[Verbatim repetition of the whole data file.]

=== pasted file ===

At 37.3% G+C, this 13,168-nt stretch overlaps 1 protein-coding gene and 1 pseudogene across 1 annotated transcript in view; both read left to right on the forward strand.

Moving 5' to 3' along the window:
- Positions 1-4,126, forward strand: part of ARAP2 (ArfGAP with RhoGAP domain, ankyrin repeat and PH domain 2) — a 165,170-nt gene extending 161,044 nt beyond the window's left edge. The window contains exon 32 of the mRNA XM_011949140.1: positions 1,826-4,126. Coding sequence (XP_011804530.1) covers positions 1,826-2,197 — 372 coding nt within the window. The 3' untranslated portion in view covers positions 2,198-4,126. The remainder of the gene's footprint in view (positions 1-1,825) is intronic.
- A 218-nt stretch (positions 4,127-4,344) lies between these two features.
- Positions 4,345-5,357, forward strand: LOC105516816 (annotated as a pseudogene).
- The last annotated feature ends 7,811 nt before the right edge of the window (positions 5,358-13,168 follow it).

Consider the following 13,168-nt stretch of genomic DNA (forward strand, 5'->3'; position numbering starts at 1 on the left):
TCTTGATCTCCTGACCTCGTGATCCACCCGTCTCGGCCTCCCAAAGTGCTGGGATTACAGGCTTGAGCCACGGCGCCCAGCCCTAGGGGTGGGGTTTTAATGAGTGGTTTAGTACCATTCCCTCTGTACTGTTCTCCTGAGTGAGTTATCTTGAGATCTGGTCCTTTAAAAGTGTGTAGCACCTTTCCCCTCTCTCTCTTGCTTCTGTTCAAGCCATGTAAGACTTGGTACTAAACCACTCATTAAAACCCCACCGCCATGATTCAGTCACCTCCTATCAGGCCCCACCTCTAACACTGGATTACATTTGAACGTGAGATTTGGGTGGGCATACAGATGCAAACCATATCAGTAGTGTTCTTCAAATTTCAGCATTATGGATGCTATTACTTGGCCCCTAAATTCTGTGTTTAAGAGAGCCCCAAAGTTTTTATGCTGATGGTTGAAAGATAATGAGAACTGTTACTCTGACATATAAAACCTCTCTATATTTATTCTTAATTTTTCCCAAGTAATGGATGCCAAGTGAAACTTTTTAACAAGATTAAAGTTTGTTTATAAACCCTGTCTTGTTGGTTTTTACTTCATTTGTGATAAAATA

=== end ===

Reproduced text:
At 37.3% G+C, this 13,168-nt stretch overlaps 1 protein-coding gene and 1 pseudogene across 1 annotated transcript in view; both read left to right on the forward strand.

Moving 5' to 3' along the window:
- Positions 1-4,126, forward strand: part of ARAP2 (ArfGAP with RhoGAP domain, ankyrin repeat and PH domain 2) — a 165,170-nt gene extending 161,044 nt beyond the window's left edge. The window contains exon 32 of the mRNA XM_011949140.1: positions 1,826-4,126. Coding sequence (XP_011804530.1) covers positions 1,826-2,197 — 372 coding nt within the window. The 3' untranslated portion in view covers positions 2,198-4,126. The remainder of the gene's footprint in view (positions 1-1,825) is intronic.
- A 218-nt stretch (positions 4,127-4,344) lies between these two features.
- Positions 4,345-5,357, forward strand: LOC105516816 (annotated as a pseudogene).
- The last annotated feature ends 7,811 nt before the right edge of the window (positions 5,358-13,168 follow it).

Consider the following 13,168-nt stretch of genomic DNA (forward strand, 5'->3'; position numbering starts at 1 on the left):
TCTTGATCTCCTGACCTCGTGATCCACCCGTCTCGGCCTCCCAAAGTGCTGGGATTACAGGCTTGAGCCACGGCGCCCAGCCCTAGGGGTGGGGTTTTAATGAGTGGTTTAGTACCATTCCCTCTGTACTGTTCTCCTGAGTGAGTTATCTTGAGATCTGGTCCTTTAAAAGTGTGTAGCACCTTTCCCCTCTCTCTCTTGCTTCTGTTCAAGCCATGTAAGACTTGGTACTAAACCACTCATTAAAACCCCACCGCCATGATTCAGTCACCTCCTATCAGGCCCCACCTCTAACACTGGATTACATTTGAACGTGAGATTTGGGTGGGCATACAGATGCAAACCATATCAGTAGTGTTCTTCAAATTTCAGCATTATGGATGCTATTACTTGGCCCCTAAATTCTGTGTTTAAGAGAGCCCCAAAGTTTTTATGCTGATGGTTGAAAGATAATGAGAACTGTTACTCTGACATATAAAACCTCTCTATATTTATTCTTAATTTTTCCCAAGTAATGGATGCCAAGTGAAACTTTTTAACAAGATTAAAGTTTGTTTATAAACCCTGTCTTGTTGGTTTTTACTTCATTTGTGATAAAATA